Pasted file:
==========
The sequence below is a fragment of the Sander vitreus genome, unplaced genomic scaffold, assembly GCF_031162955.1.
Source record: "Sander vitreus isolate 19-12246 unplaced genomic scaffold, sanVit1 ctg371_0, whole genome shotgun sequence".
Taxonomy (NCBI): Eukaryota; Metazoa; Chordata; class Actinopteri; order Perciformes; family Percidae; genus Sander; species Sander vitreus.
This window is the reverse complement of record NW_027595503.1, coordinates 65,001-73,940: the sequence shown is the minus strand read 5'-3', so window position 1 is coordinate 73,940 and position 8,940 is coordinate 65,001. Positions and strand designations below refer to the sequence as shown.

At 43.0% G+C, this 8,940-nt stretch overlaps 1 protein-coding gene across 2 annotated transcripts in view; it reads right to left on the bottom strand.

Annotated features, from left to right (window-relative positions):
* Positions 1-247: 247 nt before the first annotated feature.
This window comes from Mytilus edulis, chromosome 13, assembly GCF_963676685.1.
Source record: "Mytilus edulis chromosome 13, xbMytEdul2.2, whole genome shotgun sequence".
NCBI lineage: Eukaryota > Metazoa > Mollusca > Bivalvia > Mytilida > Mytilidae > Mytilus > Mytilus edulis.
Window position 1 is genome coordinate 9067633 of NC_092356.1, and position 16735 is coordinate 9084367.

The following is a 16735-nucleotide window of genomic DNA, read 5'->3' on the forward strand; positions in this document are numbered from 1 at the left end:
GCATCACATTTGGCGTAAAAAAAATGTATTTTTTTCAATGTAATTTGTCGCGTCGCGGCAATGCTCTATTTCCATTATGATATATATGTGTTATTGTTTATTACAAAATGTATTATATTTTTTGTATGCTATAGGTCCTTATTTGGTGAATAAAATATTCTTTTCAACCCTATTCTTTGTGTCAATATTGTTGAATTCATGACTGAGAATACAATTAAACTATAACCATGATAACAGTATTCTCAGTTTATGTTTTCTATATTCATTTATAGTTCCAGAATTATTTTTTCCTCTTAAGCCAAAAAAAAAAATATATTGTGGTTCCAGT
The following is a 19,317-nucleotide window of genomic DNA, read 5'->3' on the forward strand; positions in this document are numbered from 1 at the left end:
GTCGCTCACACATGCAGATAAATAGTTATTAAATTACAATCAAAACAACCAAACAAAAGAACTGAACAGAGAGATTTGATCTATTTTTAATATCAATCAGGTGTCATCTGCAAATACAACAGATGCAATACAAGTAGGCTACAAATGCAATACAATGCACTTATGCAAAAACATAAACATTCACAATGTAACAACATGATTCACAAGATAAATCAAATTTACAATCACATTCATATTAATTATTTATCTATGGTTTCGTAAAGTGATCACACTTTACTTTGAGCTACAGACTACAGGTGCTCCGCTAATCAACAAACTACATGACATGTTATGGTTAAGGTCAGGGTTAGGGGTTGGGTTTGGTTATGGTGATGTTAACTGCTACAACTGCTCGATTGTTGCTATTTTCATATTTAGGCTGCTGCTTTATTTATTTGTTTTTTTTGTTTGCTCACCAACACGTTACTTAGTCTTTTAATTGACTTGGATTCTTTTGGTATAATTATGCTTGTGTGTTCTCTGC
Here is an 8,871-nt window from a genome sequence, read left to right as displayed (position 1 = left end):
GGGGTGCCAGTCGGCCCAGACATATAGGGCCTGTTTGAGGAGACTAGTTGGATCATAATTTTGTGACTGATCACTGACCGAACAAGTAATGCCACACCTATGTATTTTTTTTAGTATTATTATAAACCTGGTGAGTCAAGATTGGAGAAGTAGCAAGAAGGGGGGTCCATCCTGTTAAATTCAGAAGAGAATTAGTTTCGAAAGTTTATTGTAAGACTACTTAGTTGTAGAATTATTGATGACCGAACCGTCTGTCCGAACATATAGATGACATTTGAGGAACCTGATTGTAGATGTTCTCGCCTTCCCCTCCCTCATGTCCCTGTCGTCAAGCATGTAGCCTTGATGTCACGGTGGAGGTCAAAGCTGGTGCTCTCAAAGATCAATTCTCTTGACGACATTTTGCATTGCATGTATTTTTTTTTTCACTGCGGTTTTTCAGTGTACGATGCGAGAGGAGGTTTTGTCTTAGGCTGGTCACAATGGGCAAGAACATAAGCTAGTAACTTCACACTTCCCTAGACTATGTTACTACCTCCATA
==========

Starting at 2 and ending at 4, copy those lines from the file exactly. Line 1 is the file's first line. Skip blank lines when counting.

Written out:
Source record: "Sander vitreus isolate 19-12246 unplaced genomic scaffold, sanVit1 ctg371_0, whole genome shotgun sequence".
Taxonomy (NCBI): Eukaryota; Metazoa; Chordata; class Actinopteri; order Perciformes; family Percidae; genus Sander; species Sander vitreus.
This window is the reverse complement of record NW_027595503.1, coordinates 65,001-73,940: the sequence shown is the minus strand read 5'-3', so window position 1 is coordinate 73,940 and position 8,940 is coordinate 65,001. Positions and strand designations below refer to the sequence as shown.